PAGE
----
Bipartisan legislation introduced last year by Idaho 1st District Rep. Raul Labrador and a bipartisan group of senators and representatives aimed at relaxing harsh 1980s-era federal drug sentencing laws is gaining support in Washington, D.C. The Washington Post editorialized strongly in favor of the measure today, and Labrador reported today that Rep. Paul Ryan, R-Wis., chairman of the House Budget Committee, endorsed the bill today in a speech at the American Enterprise Institute.
The measure already is backed by a diverse array of groups ranging from Heritage Action to the ACLU to the American Correctional Association and the NAACP. It would give federal judges more discretion on how they sentence drug offenders who otherwise would be subject to mandatory minimum sentences; and allow inmates already serving the harsh sentences to petition for reductions.
Today’s Washington Post editorial said under current laws, a defendant convicted of possessing just 10 grams of certain drugs who has one prior felony drug offense must receive at least 20 years in prison. “The drug war’s foremost legacy is a skyrocketing prison population,” the Post wrote. It touted both Labrador’s bill, the Smarter Sentencing Act, and a second measure on prisoner reintegration and recidivism reduction; sponsors of the two are considering combining them. Either way, “both bills should pass,” the Post wrote.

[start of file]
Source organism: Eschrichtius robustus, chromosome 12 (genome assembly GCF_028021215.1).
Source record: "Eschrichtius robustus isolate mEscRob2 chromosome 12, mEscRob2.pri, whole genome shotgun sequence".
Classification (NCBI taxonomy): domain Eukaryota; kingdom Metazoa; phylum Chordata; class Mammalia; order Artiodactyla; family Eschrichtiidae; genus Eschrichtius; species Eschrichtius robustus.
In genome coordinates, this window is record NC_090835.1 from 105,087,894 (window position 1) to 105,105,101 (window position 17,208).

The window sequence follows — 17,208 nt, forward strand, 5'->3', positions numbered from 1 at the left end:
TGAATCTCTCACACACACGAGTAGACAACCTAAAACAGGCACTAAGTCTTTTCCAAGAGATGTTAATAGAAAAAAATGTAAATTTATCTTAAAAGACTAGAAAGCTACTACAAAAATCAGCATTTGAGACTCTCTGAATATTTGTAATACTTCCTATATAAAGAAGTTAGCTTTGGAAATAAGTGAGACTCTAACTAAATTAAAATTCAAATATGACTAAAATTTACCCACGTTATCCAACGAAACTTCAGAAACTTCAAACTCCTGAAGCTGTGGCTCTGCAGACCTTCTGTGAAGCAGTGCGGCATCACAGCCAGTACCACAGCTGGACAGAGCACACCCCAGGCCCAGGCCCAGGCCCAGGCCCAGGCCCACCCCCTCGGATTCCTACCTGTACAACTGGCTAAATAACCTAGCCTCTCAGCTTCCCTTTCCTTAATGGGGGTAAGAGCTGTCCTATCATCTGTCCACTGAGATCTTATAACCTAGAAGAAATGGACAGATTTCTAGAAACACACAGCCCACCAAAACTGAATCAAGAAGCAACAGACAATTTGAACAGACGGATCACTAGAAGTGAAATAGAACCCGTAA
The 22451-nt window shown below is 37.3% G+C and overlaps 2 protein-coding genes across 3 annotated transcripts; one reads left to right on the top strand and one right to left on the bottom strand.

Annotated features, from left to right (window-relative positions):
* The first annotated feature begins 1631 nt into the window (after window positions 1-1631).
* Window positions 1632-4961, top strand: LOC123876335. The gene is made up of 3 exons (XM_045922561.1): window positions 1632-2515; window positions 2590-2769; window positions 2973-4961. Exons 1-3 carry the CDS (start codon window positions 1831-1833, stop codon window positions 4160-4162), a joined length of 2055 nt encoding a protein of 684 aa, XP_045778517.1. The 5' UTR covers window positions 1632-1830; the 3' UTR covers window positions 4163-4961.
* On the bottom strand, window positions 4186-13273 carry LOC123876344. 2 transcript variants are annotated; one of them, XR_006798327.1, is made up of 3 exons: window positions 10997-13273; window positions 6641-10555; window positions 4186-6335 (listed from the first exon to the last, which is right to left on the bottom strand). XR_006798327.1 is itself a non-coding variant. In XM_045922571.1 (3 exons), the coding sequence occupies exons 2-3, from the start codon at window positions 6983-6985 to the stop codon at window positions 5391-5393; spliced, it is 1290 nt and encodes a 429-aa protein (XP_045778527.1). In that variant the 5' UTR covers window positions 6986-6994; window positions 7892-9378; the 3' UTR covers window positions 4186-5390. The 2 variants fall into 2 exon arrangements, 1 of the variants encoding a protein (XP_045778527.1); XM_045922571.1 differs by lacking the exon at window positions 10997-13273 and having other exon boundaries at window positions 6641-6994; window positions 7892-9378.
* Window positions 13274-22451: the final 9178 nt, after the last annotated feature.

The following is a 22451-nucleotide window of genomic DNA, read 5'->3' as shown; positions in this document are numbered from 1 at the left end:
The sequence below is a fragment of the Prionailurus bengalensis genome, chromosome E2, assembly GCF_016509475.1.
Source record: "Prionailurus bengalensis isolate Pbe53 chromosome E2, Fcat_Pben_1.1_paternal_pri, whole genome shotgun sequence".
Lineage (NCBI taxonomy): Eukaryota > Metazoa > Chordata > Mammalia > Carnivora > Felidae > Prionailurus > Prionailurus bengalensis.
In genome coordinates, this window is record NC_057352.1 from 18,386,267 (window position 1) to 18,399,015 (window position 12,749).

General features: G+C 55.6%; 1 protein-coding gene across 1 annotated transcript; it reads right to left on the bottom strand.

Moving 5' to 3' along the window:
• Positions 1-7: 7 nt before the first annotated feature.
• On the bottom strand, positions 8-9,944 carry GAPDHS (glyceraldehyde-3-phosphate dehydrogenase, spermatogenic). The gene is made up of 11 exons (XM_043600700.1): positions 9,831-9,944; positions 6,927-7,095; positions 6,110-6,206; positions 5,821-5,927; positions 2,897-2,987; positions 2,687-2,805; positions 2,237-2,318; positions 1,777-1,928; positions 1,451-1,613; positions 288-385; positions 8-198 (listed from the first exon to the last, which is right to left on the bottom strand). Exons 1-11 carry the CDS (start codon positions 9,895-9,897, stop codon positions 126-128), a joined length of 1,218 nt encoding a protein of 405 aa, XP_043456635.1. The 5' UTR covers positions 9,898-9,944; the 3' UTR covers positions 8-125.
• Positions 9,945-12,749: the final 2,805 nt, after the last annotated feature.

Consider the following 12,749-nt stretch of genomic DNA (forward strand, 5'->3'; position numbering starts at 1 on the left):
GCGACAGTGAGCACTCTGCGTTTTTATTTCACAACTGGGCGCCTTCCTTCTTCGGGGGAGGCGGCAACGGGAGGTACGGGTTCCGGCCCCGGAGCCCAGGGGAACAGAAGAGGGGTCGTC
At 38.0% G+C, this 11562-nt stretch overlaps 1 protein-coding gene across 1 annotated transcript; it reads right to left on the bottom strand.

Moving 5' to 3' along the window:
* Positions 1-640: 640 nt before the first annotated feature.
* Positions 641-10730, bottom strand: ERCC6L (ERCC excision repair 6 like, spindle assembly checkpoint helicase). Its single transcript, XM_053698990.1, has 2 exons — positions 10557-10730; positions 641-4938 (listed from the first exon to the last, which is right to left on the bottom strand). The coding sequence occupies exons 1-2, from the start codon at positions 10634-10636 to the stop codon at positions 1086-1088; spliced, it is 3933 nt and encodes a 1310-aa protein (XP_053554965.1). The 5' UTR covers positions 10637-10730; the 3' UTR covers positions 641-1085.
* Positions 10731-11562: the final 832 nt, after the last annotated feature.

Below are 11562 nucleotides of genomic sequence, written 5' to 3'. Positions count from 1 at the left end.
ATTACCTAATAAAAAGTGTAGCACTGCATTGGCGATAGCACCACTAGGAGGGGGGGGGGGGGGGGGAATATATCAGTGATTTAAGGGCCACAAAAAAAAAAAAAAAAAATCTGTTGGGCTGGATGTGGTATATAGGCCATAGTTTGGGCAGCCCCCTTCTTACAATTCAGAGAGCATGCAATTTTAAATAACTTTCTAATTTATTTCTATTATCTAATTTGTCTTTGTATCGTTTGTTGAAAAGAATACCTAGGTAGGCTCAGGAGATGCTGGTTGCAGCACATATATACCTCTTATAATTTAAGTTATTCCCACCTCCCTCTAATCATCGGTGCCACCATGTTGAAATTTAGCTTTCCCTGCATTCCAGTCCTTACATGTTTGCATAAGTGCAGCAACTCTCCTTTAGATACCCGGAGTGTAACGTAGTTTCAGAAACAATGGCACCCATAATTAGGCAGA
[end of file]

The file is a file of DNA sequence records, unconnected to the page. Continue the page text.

Labrador and Rep. Bobby Scott, D-Va., introduced the sentencing bill last October; it is companion legislation to a Senate measure sponsored by a bipartisan group including Senate Judiciary Chairman Patrick Leahy, D-Vt. “We must be strict, but also smart, when it comes to federal criminal sentencing,” Labrador said then. “The ‘one-size-fits-all’ approach Congress put on the books has tied the hands of judges without improving public safety. Nearly half of the inmates filling our federal prisons are incarcerated for drug offenses. Many of them do not need overly harsh penalties. And yet judges are forced to impose these penalties, even if they don’t want to.”
The bill, HR 3382, has 47 cosponsors; the Senate version, which already has cleared the Judiciary Committee, has 28 cosponsors.